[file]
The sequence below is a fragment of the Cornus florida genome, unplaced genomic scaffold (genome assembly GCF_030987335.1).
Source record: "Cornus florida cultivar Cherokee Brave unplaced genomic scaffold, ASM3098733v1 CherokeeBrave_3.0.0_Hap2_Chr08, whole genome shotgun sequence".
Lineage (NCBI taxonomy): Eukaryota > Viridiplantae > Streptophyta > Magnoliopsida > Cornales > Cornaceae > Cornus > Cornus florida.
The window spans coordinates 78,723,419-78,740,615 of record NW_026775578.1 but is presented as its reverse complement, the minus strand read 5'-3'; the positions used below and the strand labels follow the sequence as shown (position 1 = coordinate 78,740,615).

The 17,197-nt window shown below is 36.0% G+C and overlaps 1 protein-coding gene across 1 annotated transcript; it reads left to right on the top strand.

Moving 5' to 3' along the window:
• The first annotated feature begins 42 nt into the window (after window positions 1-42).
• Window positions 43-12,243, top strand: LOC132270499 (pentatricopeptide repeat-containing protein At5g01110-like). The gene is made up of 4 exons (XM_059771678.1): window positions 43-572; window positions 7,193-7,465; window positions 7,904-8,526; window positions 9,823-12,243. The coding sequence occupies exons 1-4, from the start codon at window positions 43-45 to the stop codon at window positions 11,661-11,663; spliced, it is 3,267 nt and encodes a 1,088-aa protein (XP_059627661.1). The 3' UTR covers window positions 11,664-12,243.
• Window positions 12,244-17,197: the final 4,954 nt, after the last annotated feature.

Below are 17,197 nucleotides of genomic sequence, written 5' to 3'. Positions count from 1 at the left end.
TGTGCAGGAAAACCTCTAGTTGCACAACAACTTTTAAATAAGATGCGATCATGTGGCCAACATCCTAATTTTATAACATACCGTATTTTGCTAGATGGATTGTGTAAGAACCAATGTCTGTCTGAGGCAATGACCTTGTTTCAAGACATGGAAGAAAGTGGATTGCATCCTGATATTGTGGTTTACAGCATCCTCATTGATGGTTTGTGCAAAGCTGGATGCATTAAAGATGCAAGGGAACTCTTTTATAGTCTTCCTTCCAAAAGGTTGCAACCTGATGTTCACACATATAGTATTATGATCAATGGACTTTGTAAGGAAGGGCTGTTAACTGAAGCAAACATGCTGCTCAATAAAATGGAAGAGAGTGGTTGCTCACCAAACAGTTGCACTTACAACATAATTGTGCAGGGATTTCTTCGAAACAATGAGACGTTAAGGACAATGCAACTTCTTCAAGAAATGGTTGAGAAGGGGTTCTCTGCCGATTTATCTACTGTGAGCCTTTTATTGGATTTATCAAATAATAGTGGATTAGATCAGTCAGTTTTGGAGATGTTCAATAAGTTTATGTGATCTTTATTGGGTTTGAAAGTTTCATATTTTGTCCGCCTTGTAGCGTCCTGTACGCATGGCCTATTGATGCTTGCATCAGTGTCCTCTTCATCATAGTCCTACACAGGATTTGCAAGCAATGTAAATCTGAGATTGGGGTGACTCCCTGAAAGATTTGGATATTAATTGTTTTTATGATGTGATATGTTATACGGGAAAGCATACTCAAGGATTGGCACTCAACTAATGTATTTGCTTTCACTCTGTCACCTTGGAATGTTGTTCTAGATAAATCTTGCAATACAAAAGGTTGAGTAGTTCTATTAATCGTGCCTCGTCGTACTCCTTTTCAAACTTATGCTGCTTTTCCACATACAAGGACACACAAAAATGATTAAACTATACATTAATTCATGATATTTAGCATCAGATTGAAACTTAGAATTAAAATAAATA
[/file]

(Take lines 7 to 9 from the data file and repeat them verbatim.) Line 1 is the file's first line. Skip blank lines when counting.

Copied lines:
• The first annotated feature begins 42 nt into the window (after window positions 1-42).
• Window positions 43-12,243, top strand: LOC132270499 (pentatricopeptide repeat-containing protein At5g01110-like). The gene is made up of 4 exons (XM_059771678.1): window positions 43-572; window positions 7,193-7,465; window positions 7,904-8,526; window positions 9,823-12,243. The coding sequence occupies exons 1-4, from the start codon at window positions 43-45 to the stop codon at window positions 11,661-11,663; spliced, it is 3,267 nt and encodes a 1,088-aa protein (XP_059627661.1). The 3' UTR covers window positions 11,664-12,243.
• Window positions 12,244-17,197: the final 4,954 nt, after the last annotated feature.